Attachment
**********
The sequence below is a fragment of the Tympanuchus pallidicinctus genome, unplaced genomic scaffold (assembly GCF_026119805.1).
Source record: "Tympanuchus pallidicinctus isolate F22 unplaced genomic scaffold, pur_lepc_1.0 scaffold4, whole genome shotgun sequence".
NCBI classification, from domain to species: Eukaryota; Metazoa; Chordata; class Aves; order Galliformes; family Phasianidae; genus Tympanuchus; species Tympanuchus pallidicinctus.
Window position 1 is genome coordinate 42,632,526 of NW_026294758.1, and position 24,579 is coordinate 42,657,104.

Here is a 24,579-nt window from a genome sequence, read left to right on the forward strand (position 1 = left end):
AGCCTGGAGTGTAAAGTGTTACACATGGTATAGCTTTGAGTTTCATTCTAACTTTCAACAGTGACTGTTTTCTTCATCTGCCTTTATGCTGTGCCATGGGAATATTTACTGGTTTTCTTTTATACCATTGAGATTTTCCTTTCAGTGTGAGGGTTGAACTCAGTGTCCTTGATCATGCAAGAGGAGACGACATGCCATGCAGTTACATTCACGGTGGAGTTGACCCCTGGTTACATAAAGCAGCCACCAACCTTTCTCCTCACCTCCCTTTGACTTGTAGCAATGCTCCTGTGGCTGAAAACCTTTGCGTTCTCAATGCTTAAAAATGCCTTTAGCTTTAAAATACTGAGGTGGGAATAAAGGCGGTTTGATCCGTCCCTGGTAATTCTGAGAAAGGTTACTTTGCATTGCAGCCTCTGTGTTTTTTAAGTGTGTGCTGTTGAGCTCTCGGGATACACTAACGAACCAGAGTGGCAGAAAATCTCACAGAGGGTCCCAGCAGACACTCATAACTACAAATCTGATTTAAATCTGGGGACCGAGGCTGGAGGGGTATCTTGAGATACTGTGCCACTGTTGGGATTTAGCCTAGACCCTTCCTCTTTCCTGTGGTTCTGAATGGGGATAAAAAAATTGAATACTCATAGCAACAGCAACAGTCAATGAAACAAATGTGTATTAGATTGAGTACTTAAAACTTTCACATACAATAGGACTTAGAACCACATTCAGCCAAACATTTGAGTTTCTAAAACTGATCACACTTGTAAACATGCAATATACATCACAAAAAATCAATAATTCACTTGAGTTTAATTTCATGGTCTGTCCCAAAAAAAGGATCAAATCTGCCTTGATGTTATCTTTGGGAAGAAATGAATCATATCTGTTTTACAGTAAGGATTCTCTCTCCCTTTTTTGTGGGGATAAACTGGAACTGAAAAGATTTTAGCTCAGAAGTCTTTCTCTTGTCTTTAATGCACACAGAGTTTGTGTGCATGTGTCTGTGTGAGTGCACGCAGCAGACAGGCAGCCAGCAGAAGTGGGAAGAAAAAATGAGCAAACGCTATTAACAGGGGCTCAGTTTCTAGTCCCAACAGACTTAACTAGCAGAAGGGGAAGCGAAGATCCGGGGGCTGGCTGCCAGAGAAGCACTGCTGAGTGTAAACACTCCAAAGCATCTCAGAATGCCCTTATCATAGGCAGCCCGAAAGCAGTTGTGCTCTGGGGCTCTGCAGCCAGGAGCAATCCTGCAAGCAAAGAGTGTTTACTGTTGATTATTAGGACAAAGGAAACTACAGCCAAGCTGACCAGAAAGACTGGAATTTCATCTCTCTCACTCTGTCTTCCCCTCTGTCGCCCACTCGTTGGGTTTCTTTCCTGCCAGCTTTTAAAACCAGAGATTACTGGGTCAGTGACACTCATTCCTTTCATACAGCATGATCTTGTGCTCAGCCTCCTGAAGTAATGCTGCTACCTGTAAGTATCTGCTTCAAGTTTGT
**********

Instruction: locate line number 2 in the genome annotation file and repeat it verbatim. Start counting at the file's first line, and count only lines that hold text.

Source record: "Tympanuchus pallidicinctus isolate F22 unplaced genomic scaffold, pur_lepc_1.0 scaffold4, whole genome shotgun sequence".